The Marche-based company that produces compounds for the footwear industry is constantly evolving: new plants, bio-based products and environmental certifications.
Despite the fact that the last few years have been very difficult for any industrial activity, Fainplast has not stopped and has continued to develop its commitment to an increasingly efficient and, above all, environmentally conscious production. Vladimiro Fratini, sales manager and technical director of Fainplast, tells us about this: “As far as the footwear sector is concerned, we are further investing in the EVAtech product. In fact, we will install 2 new EVA-based compound for molding lines by 2022, with a total investment of about 3 million euros. In addition, we are investing in facilities that will enable us to expand production capacity also for the renewable energy sector with the manufacture of compounds for the production of cables for photovoltaic systems, a sector that is booming, as is evident. This news is not of interest to the footwear world, but it shows the dynamism of Fainplast and its propensity to invest and innovate.”
Speaking of renewable energy, it comes naturally to think of sustainability issues. How are you moving in that direction?
“Just during the recent Simac Tanning Tech we presented our new compounds for reducing environmental impact.
These are EVA-based materials of BIO origin instead of traditional EVA of fossil origin. Also in collaboration with Bloom, we made more innovative compounds with natural ingredients. BLOOM, in fact, produces ‘sustainable’ materials through the use of microalgae products. Algae that proliferate in excess in rivers are transformed by BLOOM into biomaterials that FAINPLAST uses in a new line of compounds with reduced environmental impact. These materials, thanks to the natural plasticity of algae, retain the main characteristics of EVAtech compounds. It can be estimated that one kilogram of EVAtech compound made with 15 percent of bio-materials produced by BLOOM allows the restoration of the ‘environmental health’ of 337.8 liters of water and the capture of 255.4 grams of carbon dioxide.”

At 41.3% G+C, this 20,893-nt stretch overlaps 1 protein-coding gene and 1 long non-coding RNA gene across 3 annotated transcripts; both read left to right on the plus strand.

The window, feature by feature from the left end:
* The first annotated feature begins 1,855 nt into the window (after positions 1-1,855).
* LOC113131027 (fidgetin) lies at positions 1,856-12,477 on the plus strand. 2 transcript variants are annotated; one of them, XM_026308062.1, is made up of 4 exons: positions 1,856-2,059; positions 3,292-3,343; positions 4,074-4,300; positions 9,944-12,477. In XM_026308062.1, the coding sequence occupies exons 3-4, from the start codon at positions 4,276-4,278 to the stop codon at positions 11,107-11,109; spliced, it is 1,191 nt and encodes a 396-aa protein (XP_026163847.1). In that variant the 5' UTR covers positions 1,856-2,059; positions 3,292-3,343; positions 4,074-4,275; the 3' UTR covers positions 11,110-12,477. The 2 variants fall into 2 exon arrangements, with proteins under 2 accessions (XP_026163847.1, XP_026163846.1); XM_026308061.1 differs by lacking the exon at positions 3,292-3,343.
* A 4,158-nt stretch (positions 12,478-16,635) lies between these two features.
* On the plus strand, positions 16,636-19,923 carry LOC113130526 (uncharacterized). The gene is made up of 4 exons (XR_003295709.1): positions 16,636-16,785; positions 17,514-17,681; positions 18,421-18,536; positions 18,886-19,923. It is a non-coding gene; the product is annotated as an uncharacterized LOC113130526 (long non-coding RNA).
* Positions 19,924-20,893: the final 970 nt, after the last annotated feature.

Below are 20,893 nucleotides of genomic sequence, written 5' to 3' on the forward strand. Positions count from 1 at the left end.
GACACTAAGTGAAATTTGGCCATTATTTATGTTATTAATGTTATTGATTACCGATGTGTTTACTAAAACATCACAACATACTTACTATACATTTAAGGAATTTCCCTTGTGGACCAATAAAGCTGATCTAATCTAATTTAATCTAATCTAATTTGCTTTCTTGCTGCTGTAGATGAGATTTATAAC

When talking about sustainability, one cannot leave out the topic of certifications?
“This is the second new feature presented at the fair. Fainplast has obtained ISCC PLUS certification. An international-level certification scheme that enhances companies’ commitment to environmental protection, which is embodied in the use of ‘sustainable’ products.
This certification is based on a crucial concept: the sustainability of a product must be attested throughout the production chain. In fact, it allows each actor in the supply chain to source a sustainable product from suppliers holding a valid certificate for that product.
The main objective of the scheme is to provide sustainability solutions for supply chains that are fully traceable and not involved in deforestation processes.
On a practical level, the ISCC Plus scheme proves to be a key tool for managing natural resources sustainably; demonstrating respect for human rights and working conditions; demonstrating ethical behavior toward stakeholders; demonstrating actions directed toward reducing the environmental impacts of agro-industrial activities; demonstrating efficient use of water resources; and enabling carbon footprint reporting systems with reduction targets.”
How do you assess the current market situation?
“We are noticing a slowdown in orders after last year’s resounding boom due to demand so strong that it sometimes put companies in crisis, given the shortage of raw materials. A tough year to manage, then, but also very satisfying from the point of view of numbers, both quantitative and qualitative.
Of concern, however, is the current stagnation and the winds of recession blowing through the economy. This is a concern that accompanies every positive figure that is noted at this time. If the SIMAC trade show, as well as other events, has returned to pre-covid levels, and if, at the European level, it appears that the path to normalcy is underway, geo-political events can only cool the enthusiasm. Concern in the markets generates ups and downs in demand that are very difficult to manage.
With regard to commodities, on the one hand we can say that the problems that have arisen in the past months are stabilizing, both in terms of procurement and prices. On the other hand, the worrying factor now is that related to energy costs.”